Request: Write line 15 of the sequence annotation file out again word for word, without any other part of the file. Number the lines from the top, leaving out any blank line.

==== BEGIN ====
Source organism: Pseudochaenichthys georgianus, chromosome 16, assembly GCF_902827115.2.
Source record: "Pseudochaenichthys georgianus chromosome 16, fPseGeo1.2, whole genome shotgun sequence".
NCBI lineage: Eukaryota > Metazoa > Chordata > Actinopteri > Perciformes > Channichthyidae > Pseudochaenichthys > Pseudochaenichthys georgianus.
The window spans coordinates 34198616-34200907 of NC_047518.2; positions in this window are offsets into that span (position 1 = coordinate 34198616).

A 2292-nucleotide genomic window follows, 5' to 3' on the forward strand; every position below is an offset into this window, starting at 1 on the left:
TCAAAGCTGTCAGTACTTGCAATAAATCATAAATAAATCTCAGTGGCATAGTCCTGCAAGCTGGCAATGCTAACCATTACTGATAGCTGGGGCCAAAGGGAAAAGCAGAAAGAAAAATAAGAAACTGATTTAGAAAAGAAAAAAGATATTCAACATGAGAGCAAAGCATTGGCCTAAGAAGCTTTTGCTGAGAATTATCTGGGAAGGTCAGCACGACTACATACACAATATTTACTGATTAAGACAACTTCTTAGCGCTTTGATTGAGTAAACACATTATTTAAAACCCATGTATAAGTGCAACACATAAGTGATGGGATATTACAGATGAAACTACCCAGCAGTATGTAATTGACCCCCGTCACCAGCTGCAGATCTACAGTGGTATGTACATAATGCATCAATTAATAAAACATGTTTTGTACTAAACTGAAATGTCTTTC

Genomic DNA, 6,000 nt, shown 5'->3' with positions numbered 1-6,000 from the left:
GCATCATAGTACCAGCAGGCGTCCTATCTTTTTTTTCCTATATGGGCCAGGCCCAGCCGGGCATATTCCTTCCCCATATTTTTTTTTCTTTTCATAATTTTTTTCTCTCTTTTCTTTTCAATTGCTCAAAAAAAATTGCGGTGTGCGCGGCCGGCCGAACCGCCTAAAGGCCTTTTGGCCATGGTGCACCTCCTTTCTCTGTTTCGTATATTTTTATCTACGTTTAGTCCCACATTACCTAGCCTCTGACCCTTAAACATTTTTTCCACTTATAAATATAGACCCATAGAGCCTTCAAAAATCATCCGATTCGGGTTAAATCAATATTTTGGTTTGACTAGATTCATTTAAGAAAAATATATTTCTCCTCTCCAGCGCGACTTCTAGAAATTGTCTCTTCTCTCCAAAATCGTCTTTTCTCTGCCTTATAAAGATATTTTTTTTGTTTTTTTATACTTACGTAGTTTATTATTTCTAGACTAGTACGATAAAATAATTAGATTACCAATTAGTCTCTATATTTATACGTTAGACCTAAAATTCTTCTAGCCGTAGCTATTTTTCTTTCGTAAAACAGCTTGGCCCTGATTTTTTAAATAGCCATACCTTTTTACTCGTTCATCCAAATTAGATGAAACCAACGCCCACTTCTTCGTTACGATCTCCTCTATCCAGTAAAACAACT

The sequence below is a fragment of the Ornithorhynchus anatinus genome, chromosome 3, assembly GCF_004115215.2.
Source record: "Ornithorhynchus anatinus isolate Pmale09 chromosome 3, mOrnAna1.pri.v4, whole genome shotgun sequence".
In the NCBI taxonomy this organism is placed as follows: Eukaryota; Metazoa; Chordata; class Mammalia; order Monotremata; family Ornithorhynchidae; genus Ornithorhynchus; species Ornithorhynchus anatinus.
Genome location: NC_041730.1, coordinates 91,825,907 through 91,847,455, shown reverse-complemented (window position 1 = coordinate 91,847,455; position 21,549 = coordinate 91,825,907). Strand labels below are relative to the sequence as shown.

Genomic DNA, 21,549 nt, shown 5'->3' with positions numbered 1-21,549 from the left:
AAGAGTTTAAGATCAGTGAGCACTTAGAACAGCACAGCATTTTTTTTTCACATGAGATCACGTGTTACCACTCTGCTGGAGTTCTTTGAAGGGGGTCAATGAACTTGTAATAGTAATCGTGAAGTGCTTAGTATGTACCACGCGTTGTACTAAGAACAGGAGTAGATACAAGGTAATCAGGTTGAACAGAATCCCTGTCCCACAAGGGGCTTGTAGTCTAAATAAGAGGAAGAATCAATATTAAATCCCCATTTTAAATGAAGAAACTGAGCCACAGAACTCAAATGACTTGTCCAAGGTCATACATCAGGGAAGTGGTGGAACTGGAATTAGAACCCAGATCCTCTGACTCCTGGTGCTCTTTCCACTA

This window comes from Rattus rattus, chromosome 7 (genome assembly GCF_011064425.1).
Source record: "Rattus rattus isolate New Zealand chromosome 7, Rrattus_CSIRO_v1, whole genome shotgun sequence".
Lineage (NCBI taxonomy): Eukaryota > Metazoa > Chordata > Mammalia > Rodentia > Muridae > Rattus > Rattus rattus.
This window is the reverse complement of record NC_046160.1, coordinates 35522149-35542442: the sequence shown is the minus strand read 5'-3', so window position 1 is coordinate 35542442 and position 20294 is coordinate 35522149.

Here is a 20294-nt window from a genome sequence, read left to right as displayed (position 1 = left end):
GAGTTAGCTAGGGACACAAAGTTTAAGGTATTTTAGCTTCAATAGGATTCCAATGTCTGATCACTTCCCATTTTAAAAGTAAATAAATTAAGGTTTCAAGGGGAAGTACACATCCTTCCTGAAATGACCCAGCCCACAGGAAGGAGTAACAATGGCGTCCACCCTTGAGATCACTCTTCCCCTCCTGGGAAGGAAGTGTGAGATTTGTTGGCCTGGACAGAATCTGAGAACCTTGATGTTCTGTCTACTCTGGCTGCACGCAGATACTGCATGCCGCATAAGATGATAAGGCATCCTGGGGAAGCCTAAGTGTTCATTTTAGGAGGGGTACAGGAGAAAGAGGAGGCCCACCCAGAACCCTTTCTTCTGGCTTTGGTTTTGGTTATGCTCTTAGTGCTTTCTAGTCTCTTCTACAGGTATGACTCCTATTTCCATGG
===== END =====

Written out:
This window comes from Rattus rattus, chromosome 7 (genome assembly GCF_011064425.1).